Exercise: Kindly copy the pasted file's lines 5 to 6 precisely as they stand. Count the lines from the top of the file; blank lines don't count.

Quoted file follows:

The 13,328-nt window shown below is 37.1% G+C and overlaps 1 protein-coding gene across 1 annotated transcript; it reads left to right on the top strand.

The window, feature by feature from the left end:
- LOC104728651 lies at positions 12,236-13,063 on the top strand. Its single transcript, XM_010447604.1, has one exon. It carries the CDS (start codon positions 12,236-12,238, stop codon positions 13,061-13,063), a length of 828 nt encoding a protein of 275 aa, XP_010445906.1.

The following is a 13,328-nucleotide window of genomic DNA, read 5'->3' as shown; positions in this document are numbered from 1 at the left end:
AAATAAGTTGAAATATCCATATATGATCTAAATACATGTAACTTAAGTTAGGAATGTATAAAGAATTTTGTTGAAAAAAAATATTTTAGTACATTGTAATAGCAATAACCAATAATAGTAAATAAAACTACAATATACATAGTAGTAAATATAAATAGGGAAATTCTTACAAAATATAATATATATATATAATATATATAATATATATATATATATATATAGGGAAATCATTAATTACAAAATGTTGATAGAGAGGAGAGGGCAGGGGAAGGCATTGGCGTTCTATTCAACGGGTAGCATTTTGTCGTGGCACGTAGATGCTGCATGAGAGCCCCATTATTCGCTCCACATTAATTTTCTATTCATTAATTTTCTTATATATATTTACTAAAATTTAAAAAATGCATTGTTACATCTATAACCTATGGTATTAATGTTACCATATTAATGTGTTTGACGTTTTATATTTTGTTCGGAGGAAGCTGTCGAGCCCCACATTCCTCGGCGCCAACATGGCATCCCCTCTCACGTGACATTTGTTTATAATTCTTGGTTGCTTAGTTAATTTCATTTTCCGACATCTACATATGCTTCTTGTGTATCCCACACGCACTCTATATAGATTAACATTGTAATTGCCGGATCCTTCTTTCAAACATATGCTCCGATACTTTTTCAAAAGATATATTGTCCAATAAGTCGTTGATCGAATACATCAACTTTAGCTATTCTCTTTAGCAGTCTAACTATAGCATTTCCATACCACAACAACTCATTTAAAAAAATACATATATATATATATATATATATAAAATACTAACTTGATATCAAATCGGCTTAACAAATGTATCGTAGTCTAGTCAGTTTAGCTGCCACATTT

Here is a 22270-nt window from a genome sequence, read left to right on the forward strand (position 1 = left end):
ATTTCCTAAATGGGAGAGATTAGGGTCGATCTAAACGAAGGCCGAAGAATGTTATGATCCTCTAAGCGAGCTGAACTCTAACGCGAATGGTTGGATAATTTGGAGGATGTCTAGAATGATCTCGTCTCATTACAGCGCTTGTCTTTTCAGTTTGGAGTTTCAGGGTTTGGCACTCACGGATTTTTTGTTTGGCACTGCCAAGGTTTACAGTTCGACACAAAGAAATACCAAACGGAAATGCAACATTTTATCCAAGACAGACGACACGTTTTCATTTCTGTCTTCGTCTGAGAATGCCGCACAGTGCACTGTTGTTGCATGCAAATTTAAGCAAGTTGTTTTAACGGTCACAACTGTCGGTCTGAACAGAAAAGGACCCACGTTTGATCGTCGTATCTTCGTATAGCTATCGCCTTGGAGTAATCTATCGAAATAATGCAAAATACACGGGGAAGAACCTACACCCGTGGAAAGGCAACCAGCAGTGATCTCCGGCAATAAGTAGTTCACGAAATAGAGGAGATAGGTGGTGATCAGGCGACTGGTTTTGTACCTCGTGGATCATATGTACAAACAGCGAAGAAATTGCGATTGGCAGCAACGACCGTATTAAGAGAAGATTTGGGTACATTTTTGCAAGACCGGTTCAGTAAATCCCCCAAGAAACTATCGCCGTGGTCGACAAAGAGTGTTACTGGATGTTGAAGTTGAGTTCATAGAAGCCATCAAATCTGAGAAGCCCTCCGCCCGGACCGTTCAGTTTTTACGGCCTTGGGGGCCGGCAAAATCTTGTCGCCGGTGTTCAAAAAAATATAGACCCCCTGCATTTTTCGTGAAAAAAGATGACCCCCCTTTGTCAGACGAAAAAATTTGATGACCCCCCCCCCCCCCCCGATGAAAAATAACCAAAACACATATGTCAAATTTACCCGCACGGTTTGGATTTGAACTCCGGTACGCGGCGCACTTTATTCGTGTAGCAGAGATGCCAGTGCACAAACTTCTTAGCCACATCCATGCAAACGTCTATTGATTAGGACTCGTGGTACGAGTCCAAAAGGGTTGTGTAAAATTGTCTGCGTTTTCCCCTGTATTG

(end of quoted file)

AAATAAGTTGAAATATCCATATATGATCTAAATACATGTAACTTAAGTTAGGAATGTATAAAGAATTTTGTTGAAAAAAAATATTTTAGTACATTGTAATAGCAATAACCAATAATAGTAAATAAAACTACAATATACATAGTAGTAAATATAAATAGGGAAATTCTTACAAAATATAATATATATATATAATATATATAATATATATATATATATATATAGGGAAATCATTAATTACAAAATGTTGATAGAGAGGAGAGGGCAGGGGAAGGCATTGGCGTTCTATTCAACGGGTAGCATTTTGTCGTGGCACGTAGATGCTGCATGAGAGCCCCATTATTCGCTCCACATTAATTTTCTATTCATTAATTTTCTTATATATATTTACTAAAATTTAAAAAATGCATTGTTACATCTATAACCTATGGTATTAATGTTACCATATTAATGTGTTTGACGTTTTATATTTTGTTCGGAGGAAGCTGTCGAGCCCCACATTCCTCGGCGCCAACATGGCATCCCCTCTCACGTGACATTTGTTTATAATTCTTGGTTGCTTAGTTAATTTCATTTTCCGACATCTACATATGCTTCTTGTGTATCCCACACGCACTCTATATAGATTAACATTGTAATTGCCGGATCCTTCTTTCAAACATATGCTCCGATACTTTTTCAAAAGATATATTGTCCAATAAGTCGTTGATCGAATACATCAACTTTAGCTATTCTCTTTAGCAGTCTAACTATAGCATTTCCATACCACAACAACTCATTTAAAAAAATACATATATATATATATATATATATAAAATACTAACTTGATATCAAATCGGCTTAACAAATGTATCGTAGTCTAGTCAGTTTAGCTGCCACATTT

Here is a 22270-nt window from a genome sequence, read left to right on the forward strand (position 1 = left end):